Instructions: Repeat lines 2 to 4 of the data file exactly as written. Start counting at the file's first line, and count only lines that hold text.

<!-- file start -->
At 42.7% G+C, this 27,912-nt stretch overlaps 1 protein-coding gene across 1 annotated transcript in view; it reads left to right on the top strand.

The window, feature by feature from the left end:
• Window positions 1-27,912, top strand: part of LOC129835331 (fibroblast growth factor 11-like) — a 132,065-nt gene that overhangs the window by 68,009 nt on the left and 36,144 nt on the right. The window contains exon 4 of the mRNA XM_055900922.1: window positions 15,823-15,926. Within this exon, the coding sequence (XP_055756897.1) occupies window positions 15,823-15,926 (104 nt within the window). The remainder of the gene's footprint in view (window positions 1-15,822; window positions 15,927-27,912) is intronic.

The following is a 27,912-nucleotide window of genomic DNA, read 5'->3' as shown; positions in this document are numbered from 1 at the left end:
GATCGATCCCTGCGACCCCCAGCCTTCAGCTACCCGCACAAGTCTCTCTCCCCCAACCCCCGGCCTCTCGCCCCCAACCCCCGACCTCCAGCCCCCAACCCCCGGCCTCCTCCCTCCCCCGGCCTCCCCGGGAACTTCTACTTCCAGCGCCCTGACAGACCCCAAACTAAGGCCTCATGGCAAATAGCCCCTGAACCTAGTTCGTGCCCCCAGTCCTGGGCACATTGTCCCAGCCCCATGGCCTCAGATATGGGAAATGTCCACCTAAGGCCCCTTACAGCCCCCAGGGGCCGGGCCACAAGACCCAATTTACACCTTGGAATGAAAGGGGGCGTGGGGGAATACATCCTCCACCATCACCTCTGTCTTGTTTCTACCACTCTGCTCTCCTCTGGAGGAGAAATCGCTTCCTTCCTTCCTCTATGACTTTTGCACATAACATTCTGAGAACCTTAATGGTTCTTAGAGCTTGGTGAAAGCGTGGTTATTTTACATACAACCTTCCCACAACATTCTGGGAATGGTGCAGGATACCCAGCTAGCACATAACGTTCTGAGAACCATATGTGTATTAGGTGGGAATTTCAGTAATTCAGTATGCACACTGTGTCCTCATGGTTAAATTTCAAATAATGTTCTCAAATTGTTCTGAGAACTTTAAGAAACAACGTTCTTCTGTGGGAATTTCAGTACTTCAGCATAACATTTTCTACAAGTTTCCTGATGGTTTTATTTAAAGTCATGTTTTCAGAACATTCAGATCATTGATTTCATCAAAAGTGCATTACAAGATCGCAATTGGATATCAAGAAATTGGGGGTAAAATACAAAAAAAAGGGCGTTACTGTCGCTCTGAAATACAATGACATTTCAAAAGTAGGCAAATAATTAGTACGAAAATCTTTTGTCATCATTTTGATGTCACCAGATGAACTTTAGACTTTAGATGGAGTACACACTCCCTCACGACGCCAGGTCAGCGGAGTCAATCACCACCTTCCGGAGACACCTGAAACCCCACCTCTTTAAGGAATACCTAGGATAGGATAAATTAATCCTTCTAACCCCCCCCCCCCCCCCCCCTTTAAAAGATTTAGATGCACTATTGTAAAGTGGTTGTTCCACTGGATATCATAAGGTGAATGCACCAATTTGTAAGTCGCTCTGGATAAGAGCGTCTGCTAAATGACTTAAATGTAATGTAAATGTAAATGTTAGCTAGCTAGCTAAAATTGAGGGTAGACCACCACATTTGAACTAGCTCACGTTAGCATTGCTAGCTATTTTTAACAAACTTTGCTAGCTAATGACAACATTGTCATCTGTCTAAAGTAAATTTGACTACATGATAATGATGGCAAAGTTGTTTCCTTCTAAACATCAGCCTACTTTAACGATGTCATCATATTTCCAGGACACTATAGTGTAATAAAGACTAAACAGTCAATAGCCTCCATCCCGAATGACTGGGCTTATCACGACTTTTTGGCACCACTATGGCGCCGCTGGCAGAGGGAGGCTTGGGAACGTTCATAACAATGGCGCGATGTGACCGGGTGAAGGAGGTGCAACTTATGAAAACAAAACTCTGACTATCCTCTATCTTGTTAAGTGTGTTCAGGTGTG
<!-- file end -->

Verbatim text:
The window, feature by feature from the left end:
• Window positions 1-27,912, top strand: part of LOC129835331 (fibroblast growth factor 11-like) — a 132,065-nt gene that overhangs the window by 68,009 nt on the left and 36,144 nt on the right. The window contains exon 4 of the mRNA XM_055900922.1: window positions 15,823-15,926. Within this exon, the coding sequence (XP_055756897.1) occupies window positions 15,823-15,926 (104 nt within the window). The remainder of the gene's footprint in view (window positions 1-15,822; window positions 15,927-27,912) is intronic.

The following is a 27,912-nucleotide window of genomic DNA, read 5'->3' as shown; positions in this document are numbered from 1 at the left end: